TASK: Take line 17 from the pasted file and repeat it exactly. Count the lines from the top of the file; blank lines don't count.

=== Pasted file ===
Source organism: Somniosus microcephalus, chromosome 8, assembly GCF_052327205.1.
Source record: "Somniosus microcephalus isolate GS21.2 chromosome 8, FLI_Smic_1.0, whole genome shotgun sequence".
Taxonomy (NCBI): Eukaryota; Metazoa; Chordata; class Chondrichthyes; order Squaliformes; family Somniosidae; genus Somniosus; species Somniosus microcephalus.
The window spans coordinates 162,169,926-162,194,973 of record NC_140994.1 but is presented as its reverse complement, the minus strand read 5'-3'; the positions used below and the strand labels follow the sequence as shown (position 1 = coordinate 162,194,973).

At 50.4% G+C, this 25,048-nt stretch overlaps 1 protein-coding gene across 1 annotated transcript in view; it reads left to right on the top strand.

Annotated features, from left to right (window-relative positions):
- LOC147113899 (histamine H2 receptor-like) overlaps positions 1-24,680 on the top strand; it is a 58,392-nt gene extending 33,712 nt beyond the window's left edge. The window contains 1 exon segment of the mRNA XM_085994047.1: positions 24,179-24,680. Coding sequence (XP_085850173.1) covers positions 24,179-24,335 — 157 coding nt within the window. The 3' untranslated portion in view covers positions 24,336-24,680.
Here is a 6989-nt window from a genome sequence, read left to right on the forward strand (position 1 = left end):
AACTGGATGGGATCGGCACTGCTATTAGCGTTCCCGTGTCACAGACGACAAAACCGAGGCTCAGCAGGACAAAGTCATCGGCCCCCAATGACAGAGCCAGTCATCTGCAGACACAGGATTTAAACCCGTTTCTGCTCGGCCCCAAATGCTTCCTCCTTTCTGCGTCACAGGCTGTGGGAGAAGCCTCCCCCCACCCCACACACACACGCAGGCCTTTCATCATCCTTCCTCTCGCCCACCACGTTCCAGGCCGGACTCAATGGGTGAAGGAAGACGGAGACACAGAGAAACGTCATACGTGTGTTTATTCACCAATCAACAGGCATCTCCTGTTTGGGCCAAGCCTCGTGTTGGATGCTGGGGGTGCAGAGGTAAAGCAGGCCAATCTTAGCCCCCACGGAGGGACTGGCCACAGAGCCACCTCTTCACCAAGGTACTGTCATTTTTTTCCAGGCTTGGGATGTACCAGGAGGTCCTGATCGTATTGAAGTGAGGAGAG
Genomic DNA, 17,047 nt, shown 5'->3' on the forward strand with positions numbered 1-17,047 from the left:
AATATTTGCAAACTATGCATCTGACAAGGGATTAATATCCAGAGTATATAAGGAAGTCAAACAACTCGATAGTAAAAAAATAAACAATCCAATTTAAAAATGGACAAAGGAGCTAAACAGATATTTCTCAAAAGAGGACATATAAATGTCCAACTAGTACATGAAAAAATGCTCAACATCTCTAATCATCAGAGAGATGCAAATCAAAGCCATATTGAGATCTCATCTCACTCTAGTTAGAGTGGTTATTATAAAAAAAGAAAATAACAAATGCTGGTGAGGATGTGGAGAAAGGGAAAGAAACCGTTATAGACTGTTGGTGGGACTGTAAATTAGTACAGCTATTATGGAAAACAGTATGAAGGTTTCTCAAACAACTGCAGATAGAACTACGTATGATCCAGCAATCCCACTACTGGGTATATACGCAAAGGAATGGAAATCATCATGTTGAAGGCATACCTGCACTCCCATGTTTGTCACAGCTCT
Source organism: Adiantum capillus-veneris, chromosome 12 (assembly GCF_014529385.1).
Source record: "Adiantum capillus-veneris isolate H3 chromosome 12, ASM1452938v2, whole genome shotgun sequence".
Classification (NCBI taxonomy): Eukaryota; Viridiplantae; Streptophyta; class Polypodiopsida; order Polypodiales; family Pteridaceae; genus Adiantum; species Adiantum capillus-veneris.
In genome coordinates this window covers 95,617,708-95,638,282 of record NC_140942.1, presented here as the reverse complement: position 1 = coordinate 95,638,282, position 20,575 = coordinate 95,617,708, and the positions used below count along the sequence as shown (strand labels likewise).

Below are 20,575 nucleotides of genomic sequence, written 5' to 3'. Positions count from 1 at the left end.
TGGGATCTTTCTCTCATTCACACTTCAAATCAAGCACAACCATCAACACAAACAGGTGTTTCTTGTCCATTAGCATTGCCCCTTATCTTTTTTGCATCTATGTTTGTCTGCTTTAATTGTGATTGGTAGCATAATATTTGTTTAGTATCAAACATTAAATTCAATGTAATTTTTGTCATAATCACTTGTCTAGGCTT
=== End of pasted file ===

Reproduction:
TGGGATCTTTCTCTCATTCACACTTCAAATCAAGCACAACCATCAACACAAACAGGTGTTTCTTGTCCATTAGCATTGCCCCTTATCTTTTTTGCATCTATGTTTGTCTGCTTTAATTGTGATTGGTAGCATAATATTTGTTTAGTATCAAACATTAAATTCAATGTAATTTTTGTCATAATCACTTGTCTAGGCTT